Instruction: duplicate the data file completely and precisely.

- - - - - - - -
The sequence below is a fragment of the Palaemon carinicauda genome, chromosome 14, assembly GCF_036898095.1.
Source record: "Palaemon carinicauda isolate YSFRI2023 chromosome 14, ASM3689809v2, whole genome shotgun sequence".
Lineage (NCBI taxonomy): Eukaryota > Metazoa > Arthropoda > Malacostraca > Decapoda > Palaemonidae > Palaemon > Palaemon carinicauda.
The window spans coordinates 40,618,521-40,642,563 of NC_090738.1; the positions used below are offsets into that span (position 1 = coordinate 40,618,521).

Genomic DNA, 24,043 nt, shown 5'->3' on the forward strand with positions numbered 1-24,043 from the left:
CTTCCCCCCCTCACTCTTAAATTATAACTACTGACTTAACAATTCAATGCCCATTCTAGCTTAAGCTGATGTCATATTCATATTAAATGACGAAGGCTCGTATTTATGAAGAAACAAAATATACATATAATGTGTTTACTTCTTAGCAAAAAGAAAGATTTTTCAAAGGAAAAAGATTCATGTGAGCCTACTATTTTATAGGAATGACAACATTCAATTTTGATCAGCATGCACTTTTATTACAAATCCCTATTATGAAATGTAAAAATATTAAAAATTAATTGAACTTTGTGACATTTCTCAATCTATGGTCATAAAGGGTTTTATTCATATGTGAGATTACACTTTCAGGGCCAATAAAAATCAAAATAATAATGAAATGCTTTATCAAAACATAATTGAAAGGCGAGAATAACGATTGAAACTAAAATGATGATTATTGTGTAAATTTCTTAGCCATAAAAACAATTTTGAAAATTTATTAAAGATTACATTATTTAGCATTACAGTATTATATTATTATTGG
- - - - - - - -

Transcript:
The sequence below is a fragment of the Palaemon carinicauda genome, chromosome 14, assembly GCF_036898095.1.
Source record: "Palaemon carinicauda isolate YSFRI2023 chromosome 14, ASM3689809v2, whole genome shotgun sequence".
Lineage (NCBI taxonomy): Eukaryota > Metazoa > Arthropoda > Malacostraca > Decapoda > Palaemonidae > Palaemon > Palaemon carinicauda.
The window spans coordinates 40,618,521-40,642,563 of NC_090738.1; the positions used below are offsets into that span (position 1 = coordinate 40,618,521).

Genomic DNA, 24,043 nt, shown 5'->3' on the forward strand with positions numbered 1-24,043 from the left:
CTTCCCCCCCTCACTCTTAAATTATAACTACTGACTTAACAATTCAATGCCCATTCTAGCTTAAGCTGATGTCATATTCATATTAAATGACGAAGGCTCGTATTTATGAAGAAACAAAATATACATATAATGTGTTTACTTCTTAGCAAAAAGAAAGATTTTTCAAAGGAAAAAGATTCATGTGAGCCTACTATTTTATAGGAATGACAACATTCAATTTTGATCAGCATGCACTTTTATTACAAATCCCTATTATGAAATGTAAAAATATTAAAAATTAATTGAACTTTGTGACATTTCTCAATCTATGGTCATAAAGGGTTTTATTCATATGTGAGATTACACTTTCAGGGCCAATAAAAATCAAAATAATAATGAAATGCTTTATCAAAACATAATTGAAAGGCGAGAATAACGATTGAAACTAAAATGATGATTATTGTGTAAATTTCTTAGCCATAAAAACAATTTTGAAAATTTATTAAAGATTACATTATTTAGCATTACAGTATTATATTATTATTGG